2. MAC-based security protocol requirements

      The MAC-based security protocol performs the final inspection at the base station (BS). However, if nodes are as compromised as the security threshold, the attacker can create a completely false report that cannot be filtered by the BS and en-route. Solving these problems is important because it causes incorrect behavior in report-dependent control systems. As a result, there needs to be a way to recognize the state of a node and provide security for it. We proposed a context-based security provision method based on the report contents that considers all MACs damaged in the reports MAC-based security protocol. In our scenario, TL is used to provide security enhancement using an inference algorithm that traces the location of compromised nodes from the time of attack detection through the fire prediction model. The TL-based primary detection for detecting abnormal behavior patterns is performed, and a probability-based secondary detection for detecting an intelligent attack is performed.

    3. Probability voting based filtering scheme

      In WSN, false report injection attacks occur to deplete sensor node energy and generate false alarms in the BS. The attacker also performs a false MAC injection attack t prevent

      reaching the BS of the report containing normal event information. PVFS has been proposed to prevent these two types of attacks from the application layer. PVFS is a cluster- based security protocol. Fig. 2 shows the report generation and filtering in PVFS.

      Fig. 2. Probability voting based filtering scheme

      When the cluster head (CH) node detects an event, it generates a report in collaboration with neighbor sensor nodes in the cluster. The report contains the MAC encrypted with the security key of the node participating in the report generation.

      PVFS elects a report verification node among CH nodes to prove the authenticity of the report. Fig. 3 shows the selection and filtering process of the verification node. The event detection node cannot transmit the report directly to the BS. Therefore, the CH node forwards the report to the BS via hop- by-hop communication between the CH nodes. Among the various CHs, the node that is responsible for verifying the report is selected with probability based on the number of hops between the BS and event detection node. The Px in Fig. 2 indicates the probability that each node will be selected as a report verification node. In general, the closer to the event detection cluster, the higher the probability of being selected as a verification node. CH nodes selected as verification nodes are randomly given keys of member nodes of the event detection cluster, and when the report arrives, the authenticity of the report is determined by comparing the key index and MAC value.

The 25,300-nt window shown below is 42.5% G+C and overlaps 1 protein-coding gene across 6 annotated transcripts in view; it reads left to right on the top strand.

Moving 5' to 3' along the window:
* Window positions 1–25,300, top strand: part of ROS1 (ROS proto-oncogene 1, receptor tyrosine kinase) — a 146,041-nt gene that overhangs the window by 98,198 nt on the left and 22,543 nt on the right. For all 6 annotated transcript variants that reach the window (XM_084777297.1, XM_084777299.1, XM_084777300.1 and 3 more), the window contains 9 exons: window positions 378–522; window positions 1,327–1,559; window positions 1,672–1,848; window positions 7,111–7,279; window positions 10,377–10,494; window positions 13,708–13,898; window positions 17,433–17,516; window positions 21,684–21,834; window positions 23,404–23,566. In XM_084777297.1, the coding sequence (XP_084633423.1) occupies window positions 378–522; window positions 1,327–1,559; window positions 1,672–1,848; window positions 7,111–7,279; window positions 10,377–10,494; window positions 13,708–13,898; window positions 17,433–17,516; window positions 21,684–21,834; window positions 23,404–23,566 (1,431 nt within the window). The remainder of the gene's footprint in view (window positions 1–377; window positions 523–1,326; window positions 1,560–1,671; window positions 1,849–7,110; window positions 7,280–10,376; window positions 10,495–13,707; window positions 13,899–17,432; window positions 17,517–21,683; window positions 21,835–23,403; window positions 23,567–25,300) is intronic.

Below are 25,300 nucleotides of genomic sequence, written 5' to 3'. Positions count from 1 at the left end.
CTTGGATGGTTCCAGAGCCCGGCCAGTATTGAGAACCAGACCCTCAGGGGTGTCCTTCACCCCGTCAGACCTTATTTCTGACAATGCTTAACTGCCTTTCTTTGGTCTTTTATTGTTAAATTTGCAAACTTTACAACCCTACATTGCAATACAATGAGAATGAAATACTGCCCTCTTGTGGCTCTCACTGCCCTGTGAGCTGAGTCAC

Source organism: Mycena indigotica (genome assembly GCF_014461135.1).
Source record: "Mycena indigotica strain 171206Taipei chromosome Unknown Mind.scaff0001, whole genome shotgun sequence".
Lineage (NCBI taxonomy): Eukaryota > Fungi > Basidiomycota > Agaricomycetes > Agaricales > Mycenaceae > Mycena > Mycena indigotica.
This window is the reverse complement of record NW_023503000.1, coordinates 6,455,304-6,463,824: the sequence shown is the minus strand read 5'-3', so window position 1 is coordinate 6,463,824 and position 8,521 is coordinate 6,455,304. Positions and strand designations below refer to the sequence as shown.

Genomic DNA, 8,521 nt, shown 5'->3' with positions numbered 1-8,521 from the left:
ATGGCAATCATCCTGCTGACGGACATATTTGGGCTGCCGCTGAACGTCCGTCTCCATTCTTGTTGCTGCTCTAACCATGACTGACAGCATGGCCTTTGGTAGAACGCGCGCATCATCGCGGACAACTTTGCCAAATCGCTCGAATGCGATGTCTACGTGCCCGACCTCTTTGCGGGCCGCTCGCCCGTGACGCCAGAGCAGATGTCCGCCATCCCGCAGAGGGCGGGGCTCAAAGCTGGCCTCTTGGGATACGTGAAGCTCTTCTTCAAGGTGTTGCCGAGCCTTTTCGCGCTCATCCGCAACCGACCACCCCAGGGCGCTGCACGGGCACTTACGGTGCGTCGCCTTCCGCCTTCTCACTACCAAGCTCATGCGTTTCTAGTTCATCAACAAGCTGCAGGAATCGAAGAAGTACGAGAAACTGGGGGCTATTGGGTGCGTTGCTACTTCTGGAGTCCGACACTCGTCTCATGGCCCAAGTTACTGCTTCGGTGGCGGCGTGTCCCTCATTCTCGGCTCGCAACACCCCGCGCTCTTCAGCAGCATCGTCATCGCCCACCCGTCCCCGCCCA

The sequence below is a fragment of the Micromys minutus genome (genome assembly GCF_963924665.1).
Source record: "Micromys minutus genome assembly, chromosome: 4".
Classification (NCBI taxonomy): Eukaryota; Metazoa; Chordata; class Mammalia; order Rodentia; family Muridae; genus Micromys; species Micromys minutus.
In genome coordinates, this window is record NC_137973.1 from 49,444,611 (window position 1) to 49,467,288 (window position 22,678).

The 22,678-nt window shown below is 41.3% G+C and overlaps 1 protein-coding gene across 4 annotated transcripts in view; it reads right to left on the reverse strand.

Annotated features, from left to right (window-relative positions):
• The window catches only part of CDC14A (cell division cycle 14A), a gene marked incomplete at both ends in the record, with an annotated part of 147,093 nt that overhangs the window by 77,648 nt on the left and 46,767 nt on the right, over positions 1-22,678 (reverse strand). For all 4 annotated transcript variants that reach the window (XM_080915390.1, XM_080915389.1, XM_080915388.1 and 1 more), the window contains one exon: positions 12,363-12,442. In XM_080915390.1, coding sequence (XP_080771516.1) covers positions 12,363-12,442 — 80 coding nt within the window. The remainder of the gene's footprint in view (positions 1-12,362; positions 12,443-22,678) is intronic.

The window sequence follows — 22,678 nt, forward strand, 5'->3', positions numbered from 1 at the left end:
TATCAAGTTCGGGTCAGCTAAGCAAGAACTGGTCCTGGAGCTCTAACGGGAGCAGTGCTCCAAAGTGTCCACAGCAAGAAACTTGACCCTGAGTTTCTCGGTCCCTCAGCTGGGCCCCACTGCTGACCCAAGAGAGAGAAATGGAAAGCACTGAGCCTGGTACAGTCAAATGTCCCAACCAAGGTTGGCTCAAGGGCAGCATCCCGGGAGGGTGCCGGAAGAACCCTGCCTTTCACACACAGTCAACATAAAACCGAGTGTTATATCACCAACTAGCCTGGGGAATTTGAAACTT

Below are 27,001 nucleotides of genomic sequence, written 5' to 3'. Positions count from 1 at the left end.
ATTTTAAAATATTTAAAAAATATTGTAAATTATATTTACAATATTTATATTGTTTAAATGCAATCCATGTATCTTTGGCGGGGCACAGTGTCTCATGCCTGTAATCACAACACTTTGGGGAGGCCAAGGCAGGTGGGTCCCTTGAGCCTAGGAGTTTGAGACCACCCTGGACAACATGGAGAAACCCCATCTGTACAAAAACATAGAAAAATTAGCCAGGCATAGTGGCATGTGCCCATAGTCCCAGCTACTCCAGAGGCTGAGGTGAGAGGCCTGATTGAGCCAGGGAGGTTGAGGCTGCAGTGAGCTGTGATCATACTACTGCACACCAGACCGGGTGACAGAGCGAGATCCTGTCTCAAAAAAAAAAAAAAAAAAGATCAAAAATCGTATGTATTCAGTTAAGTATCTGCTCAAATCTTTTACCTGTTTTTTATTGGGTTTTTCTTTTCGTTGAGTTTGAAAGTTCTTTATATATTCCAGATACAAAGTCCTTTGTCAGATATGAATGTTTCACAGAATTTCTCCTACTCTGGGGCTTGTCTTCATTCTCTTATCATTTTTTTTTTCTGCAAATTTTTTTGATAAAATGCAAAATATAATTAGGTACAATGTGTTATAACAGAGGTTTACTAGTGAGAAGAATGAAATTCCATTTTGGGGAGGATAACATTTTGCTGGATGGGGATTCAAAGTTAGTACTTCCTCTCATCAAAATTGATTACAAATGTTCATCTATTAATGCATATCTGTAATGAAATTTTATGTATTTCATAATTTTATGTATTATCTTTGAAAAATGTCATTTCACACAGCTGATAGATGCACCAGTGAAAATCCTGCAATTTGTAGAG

PVFS and many other cluster-based security protocols offer a high level of security through an en-route filtering detection method. However, if nodes greater than the security threshold are compromised, then the report includes MAC values that cannot be filtered. This is a vulnerability of all MAC-based application layer protocols including PVFS. In addition, when a large number of a nodes are compromised by attacks, the network manager does not have any countermeasures in the existing security method. Therefore, a new security method that does not depend on MACs is needed to prevent this situation.

    4. Spatio-temporal logic

    Temporal logic (TL) is a useful logical system that simultaneously represents the concept of time and space. TL can express the dynamic behavior of a reactive program in a real-time system and is widely used in systems intended to run indefinitely [10, 11]. TL detects elements that change over time and makes complex inferences. It is possible to infer new

    relational knowledge in a complex system because the system can use embodied expressions about the event as the concept of time expands, rather than logic treated only with existing events, conditions, and spatial concepts. The proposed scheme was focused on determining the wrong behavior in the network security system. The application of TL in the network security system has the advantage of being able to detect new attacks that cannot be discovered by existing methods using time and space values rather than the symmetrickey algorithm based authentication method through spatio temporal knowledge inference.

    TL uses temporal and spatial operators and various symbols to express logic. TL often contains operators such as O, meaning in the next moment in time, meaning at every future moment, and meaning at some future

    moment [12].


    We performed a simulation based on CA-based fire prediction model for statistical data collection for probability- based detection algorithm. The motivation of the proposed scheme is described in Section 3.1. Section 3.2 describes the CA-based fire prediction learning model. Section 3.3 describes in detail the CA-based statistical ranking algorithm for a secondary defense method.

    1. Motivation

      Fig. 3. Various attacks in the WSN field

      Security protocols, such as PVFS [1], DEF [4], SEF [13], and CCEF [3], have been proposed to detect false reports in the application layer of WSN. A sensor node that detects an event creates a report on the sensing event information and attached MACs to block the illegal report from the compromised nodes in application layer security protocols.

      If all MACs of the report created by the compromised node are false data or all of the key information that constitutes it is exposed, the intermediate nodes judge the report containing false event information as normal. Moreover, proper verification is not performed at the BS. As a result, a false alarm occurs or an incorrect corrective action is executed in the BS, which is a weakness of several security

      protocols. The MAC-based security protocol should not depend on the MAC for security for a large number of node hijack attacks, instead recognizing the monitoring status of the entire field, and additional verification must be performed at the BS.